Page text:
I am trying to make sense of some awful MATLAB code. The first thing it does is mirror the signal. By that I mean it doubles the array length, then puts a time-reversed signal at the newly created back half. So this would have the same amplitude spectum, but what else is going on? Possibly it increases the frequency resolution, as the time length is doubled. I wonder if the algorithm had some side effect - creating crap towards the end, and this is swept under the carpet (which is the mirror copy).

# mirroring a signal before FFT - why?

Started by ●December 14, 2019

Reply by ●December 15, 20192019-12-15

Am 15.12.19 um 03:44 schrieb hdreck@freenet.de:> I am trying to make sense of some awful MATLAB code. The first thing it does > is mirror the signal. By that I mean it doubles the array length, then puts > a time-reversed signal at the newly created back half. > So this would have the same amplitude spectum, but what else is going on? > Possibly it increases the frequency resolution, as the time length is > doubled. > I wonder if the algorithm had some side effect - creating crap towards > the end, and this is swept under the carpet (which is the mirror copy).It removes discontinuity at then end of the interval. The FFT assumes that the input signal is periodic and repeats infinitely many times. This is necessary because the Fourier transform is defined for an infinite signal, but you only give it a finite number of samples. If done in this way, and the first and last samples have different values, there is a discontinuity at the boundary which results in a strong disturbance. Mirroring the signal reduces the discontinuity, though there is still a jump in the derivative. The result is the same as the discrete cosine transform (DCT), so this code may also simply be a way to perform a DCT. Christian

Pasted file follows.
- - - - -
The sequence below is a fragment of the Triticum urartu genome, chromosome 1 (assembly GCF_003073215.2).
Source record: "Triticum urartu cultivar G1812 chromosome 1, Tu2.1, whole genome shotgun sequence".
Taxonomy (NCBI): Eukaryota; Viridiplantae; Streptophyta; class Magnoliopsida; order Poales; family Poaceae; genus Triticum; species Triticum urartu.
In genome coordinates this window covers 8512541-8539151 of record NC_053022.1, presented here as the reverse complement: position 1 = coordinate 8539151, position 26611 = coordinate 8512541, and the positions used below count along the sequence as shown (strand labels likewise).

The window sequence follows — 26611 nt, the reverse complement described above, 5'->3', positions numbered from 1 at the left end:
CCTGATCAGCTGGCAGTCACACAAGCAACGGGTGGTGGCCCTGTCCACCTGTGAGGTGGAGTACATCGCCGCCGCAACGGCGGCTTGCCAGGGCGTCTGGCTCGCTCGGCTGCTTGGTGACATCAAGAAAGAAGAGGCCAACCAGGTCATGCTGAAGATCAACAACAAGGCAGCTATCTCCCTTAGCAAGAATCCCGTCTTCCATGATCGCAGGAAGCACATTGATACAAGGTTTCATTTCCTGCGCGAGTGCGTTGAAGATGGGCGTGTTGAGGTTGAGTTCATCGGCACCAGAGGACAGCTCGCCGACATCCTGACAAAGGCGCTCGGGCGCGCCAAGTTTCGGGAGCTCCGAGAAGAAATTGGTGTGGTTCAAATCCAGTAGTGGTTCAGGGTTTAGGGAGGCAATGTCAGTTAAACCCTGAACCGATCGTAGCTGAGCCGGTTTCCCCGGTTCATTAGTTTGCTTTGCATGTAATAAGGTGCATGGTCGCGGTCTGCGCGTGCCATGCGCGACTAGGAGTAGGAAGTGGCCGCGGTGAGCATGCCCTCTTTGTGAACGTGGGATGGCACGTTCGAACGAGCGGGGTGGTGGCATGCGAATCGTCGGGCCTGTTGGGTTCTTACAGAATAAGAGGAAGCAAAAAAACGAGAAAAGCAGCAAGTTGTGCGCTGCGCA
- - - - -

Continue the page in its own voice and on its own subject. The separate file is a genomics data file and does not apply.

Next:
Reply by ●December 15, 20192019-12-15

Christian Gollwitzer <auriocus@gmx.de> wrote:>Am 15.12.19 um 03:44 schrieb hdreck@freenet.de:>> I am trying to make sense of some awful MATLAB code. The first thing >> it does is mirror the signal. By that I mean it doubles the >> array length, then puts a time-reversed signal at the newly created back half.[...]>The result is the same as the discrete cosine >transform (DCT), so this code may also simply be a way to perform a DCT.This is alsmost certainly what is going on, as it is the easiest way to implement a DCT using the Matlab built-in fft(). Also, very often a window would be used before the fft(). Steve

Reply by ●December 15, 20192019-12-15

On Sat, 14 Dec 2019 18:44:12 -0800 (PST), hdreck@freenet.de wrote:>I am trying to make sense of some awful MATLAB code. The first thing it does >is mirror the signal. By that I mean it doubles the array length, then puts >a time-reversed signal at the newly created back half. >So this would have the same amplitude spectum, but what else is going on? >Possibly it increases the frequency resolution, as the time length is >doubled. >I wonder if the algorithm had some side effect - creating crap towards >the end, and this is swept under the carpet (which is the mirror copy).There are certain symmetries in DFTs that can be exploited if one so desires, like this one. Consider that the transform of a real-valued time-domain vector is symmetric about zero in the frequency domain. So if you load a transform with an input vector that is symmetric about zero, it will be akin to performing an inverse transform on the spectrum of a real-valued signal. As others have mentioned, it's essentially also a trick to do a DCT using an FFT, exploiting the same symmetries.